The effective regulation of chemicals is critical for the economy, public health, environmental protection, the economy and animal welfare and ending the UK’s involvement in the EU chemical framework REACH (Registration, Evaluation, Authorisation and Restriction of Chemicals) could have serious consequences. This is the message from members of the Environmental Policy Forum (EPF), a network of UK environmental professional bodies including IEMA, to parliamentarians today as chemical regulation in the context of Brexit is due to be discussed in the Lords.
The EPF has written to a number of peers expressing concerns about the future regulation of chemicals in the UK post-Brexit and recommending strongly that the UK remains in REACH rather than trying to create a parallel and potentially expensive and inefficient UK system. Following the Prime Minister’s speech on Friday 2nd March, which recognised the need for the UK to remain part of the European Chemicals Agency, the EPF is calling upon peers to secure binding commitment from the Government on this as they discuss chemicals and chemical regulation in today’s debate.
REACH, adopted in 2007, is a world-leading framework designed to provide a high level of protection of human health and the environment from the use of chemicals and to make those who place chemicals on the market responsible for understanding and managing the risks associated with their use. It also seeks to minimise the levels of animal testing required and enhance innovation in and the competitiveness of the EU (and hence the UK’s) chemicals industry.
The letter states:
“Globally, the best regulatory regime is currently the EU REACH regime, of which until it leaves the EU, the UK is an integral and influential part. Whilst we welcome the Government’s stated intention to seek a comparable level of protection after Brexit, as a group of leading environmental experts we are concerned that this is not achievable unless the UK’s continued participation in REACH is agreed.”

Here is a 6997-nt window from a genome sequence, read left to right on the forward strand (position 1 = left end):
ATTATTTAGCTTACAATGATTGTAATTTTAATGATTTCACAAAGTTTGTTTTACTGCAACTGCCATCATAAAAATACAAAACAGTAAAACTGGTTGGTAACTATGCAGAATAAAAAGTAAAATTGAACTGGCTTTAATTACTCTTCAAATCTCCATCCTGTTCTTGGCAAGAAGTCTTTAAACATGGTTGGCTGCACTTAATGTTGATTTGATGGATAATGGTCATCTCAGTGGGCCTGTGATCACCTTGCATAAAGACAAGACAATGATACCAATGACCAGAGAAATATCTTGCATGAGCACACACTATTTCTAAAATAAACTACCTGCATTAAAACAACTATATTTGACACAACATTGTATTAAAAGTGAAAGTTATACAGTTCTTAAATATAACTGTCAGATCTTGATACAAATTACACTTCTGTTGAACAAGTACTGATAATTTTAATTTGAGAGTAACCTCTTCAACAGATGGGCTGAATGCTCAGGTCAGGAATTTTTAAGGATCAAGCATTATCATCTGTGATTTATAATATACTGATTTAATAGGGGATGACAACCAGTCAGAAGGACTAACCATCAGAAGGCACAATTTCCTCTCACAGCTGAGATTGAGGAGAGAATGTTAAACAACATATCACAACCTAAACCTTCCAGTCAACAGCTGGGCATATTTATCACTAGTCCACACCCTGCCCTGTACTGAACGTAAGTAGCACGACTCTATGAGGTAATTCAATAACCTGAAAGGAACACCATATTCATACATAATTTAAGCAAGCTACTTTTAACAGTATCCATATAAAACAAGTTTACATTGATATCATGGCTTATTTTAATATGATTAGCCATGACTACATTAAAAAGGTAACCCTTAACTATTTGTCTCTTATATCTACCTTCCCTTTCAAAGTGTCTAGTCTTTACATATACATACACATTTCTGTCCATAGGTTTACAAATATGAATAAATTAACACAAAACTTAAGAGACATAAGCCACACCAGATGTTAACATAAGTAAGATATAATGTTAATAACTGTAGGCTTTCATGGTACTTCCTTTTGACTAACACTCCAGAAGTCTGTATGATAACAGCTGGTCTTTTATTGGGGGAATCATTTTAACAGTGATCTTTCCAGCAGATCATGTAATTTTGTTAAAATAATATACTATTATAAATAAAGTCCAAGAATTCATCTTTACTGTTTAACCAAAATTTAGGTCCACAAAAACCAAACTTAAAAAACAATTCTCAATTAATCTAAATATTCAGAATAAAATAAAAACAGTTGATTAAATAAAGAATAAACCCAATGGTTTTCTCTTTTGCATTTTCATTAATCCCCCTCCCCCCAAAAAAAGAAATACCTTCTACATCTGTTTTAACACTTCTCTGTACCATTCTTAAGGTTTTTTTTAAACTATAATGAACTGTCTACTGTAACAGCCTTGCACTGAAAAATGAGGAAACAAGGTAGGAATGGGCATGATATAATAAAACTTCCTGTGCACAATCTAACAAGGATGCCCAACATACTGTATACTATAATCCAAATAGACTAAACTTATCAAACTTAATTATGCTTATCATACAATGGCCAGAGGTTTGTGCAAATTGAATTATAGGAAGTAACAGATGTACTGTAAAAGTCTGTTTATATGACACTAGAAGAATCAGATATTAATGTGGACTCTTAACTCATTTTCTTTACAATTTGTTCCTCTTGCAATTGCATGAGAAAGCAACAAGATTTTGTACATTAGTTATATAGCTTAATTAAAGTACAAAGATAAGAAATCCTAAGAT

“A separate system without access to the existing database of chemical safety information would be very expensive to establish and operate, both for Government and for the UK chemical industry. Not only would the need to generate repeat safety information be expensive, it could also require significant duplication of animal testing, with the associated impact on animal welfare. The UK would also lose access to the combined scientific expertise in the EU Member States, as well as losing influence on future scientific and policy development in this area.”
Other risks associated with leaving REACH include the potential for future divergence in approach on specific chemicals between the EU and the UK, which could lead to a number of unwelcome outcomes including barriers to trade for the UK’s multi-billion-pound chemical and pharmaceutical industry and other industries that use chemicals in their products and processes. Delays and blockages in cross-border supply chains could also impact on UK industry and there is the further risk of the continued use or sale in the UK – permanently or for a limited time – of chemicals deemed too dangerous in the EU.
Professor Will Pope, Chair of the EPF, says: “The importance of remaining in REACH is not just a UK/EU issue; across the world, manufacturers exporting into the EU are bound by REACH – it has become a global standard setter. It also ensures the safe management of these chemicals when products and materials are recycled or disposed of at end-of-life. Remaining in REACH is, therefore, critical for future UK trade and for the protection of the UK economy, our public health, the environment and animal welfare.”
Posted on 7th March 2018
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